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UPDATE 1-Airlines face more turbulence before vaccine relief

Thu, 14th Jan 2021 11:32

* Lockdowns hit bookings ahead of vaccine rollouts

* Cash-burn may worsen before recovery - IATA

* European airline sector 'primed for disappointment' - Citi
(Updates with Norwegian Air long-haul closure in second

By Laurence Frost and Sarah Young

PARIS/LONDON, Jan 14 (Reuters) - For a year expected to mark
a turning point for pandemic-stricken European airlines, 2021 is
off to a rough start.

A resurgence of COVID-19 lockdowns has killed off a fragile
bookings upturn, executives and analysts said, as insolvent
Norwegian Air finally axed its long-haul operations on

The setbacks deal a blow to airline hopes that the promise
of vaccines would put the worst of the crisis behind them, and
set the stage for a summer rebound.

New outbreaks and travel restrictions - some designed to
curb the spread of a highly infectious virus variant detected in
Britain - have hit forward bookings that are usually relied upon
to bring in vital cash during the thin winter months.

Global airline industry body IATA believes a return to
positive cash flow "might not arrive before the end of the
year," Chief Economist Brian Pearce said.

"Meanwhile the cash burn is going to continue" and may even
in increase in Europe, Pearce told an online conference on

Some carriers may yet run out of cash, he added. For
bailed-out airlines like Air France-KLM and Lufthansa
, a longer slump increases both debt and the likelihood
more support will be needed.

Europe faces the worst relapse - although hitherto buoyant
Chinese and Russian domestic bookings have also been weakened by
new restrictions.

Intra-European bookings for the first half of the year stand
at 22% of their level 12 months ago, Olivier Ponti of aviation
data specialist ForwardKeys said. That compares with 36% for
U.S. domestic bookings and 48% for flights within China.


Airlines have responded by cancelling yet more services.
Ultra-low-cost carrier Wizz Air, which has been
expanding its fleet and network during the crisis, is suspending
most UK routes and sees January capacity down 75%.

"The lockdown puts strains on demand, and we're adjusting
capacity according to demand," Chief Executive Jozsef Varadi
told Reuters. "It's going to be a difficult quarter."

Data provider OAG, which tracks airline schedules, predicted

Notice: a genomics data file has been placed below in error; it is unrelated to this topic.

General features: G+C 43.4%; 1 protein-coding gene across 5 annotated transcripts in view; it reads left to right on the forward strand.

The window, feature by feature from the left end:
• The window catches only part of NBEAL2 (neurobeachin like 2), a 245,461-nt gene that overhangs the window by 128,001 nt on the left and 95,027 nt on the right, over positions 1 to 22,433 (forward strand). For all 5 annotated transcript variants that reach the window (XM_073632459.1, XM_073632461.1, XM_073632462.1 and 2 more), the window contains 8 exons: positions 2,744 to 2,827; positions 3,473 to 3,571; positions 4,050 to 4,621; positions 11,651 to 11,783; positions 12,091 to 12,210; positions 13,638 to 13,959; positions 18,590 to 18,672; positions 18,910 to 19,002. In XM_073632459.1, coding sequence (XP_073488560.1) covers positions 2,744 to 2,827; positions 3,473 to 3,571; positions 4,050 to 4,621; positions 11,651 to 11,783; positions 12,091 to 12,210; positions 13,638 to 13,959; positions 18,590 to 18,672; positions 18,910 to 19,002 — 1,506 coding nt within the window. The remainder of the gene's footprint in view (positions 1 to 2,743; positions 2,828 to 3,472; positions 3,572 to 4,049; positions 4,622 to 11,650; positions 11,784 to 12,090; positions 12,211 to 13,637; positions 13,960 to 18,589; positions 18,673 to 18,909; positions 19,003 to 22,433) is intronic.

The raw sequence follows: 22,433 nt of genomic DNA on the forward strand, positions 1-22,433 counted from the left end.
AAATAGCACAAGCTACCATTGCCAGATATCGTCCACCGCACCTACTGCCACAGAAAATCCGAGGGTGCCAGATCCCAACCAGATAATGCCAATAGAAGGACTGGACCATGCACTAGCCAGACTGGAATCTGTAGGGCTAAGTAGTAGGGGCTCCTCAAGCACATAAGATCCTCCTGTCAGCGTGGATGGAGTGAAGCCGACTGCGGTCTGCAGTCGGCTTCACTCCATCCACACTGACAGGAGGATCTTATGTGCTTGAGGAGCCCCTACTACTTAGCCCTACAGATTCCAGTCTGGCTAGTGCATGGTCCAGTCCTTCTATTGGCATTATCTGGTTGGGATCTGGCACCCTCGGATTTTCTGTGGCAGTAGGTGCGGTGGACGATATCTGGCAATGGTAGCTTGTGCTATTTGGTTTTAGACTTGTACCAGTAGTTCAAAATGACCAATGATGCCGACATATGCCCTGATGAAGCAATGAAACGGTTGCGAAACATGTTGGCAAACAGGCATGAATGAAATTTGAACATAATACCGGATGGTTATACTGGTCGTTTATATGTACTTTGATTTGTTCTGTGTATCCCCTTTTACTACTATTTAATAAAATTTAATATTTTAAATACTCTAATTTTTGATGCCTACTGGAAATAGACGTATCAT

"carnage in Europe" after airlines slashed western Europe
capacity by a quarter.

"A loss of some 1.5 million seats in a week is staggering,"
analyst John Grant said. With another 580,000 dropped in eastern
Europe, "expectations for the next few months are grim".

Recovery hopes have driven a share rebound for European
airlines since the first vaccine breakthrough in November,
before lockdown setbacks pared average gains to 30%, based on
the Stoxx Europe airlines index.

More bullish investors may be getting ahead of themselves,
some analysts caution.

European aviation is "primed for disappointment", Citi
analyst Mark Manduca said.

"We see recovery risks into summer because (pre-flight)
testing will in our view likely stifle demand," he added in a
note. "Slower-than-expected rollouts of vaccines to corporate
populations will likely continue to strangle a business-demand


The volatile outlook hugely complicates all-important summer
schedule planning, as airlines must decide several months ahead
whether to commit cash to bringing back and overhauling parked
jets and rehire staff.

Wheel out too much capacity and the unfilled seats will
deepen losses. An airline that underestimates demand, on the
other hand, risks handing badly needed business to rivals.

Nearly three-quarters of European routes are now under
restrictions, according to UBS research - a higher proportion
than at the height of the pandemic's first wave last March-May.

Airlines are growing exasperated with governments' refusal
to drop quarantines for pre-flight COVID-19 testing. When
Britain added testing requirements on top of a quarantine,
Ryanair CEO Michael O'Leary decried "another shambolic measure".

"What this does is it destroys all confidence in bookings,"
he told the BBC on Friday.

Similar moves by Canada, Germany and Japan have drawn fire
from the industry.

"These governments are not interested in managing a balanced
approach to the risks," IATA Director General Alexandre de
Juniac said on Tuesday.

"The industry's situation is still perilous - in fact it got
worse over the year-end holiday period."
(Reporting by Laurence Frost and Sarah Young; Editing by Pravin

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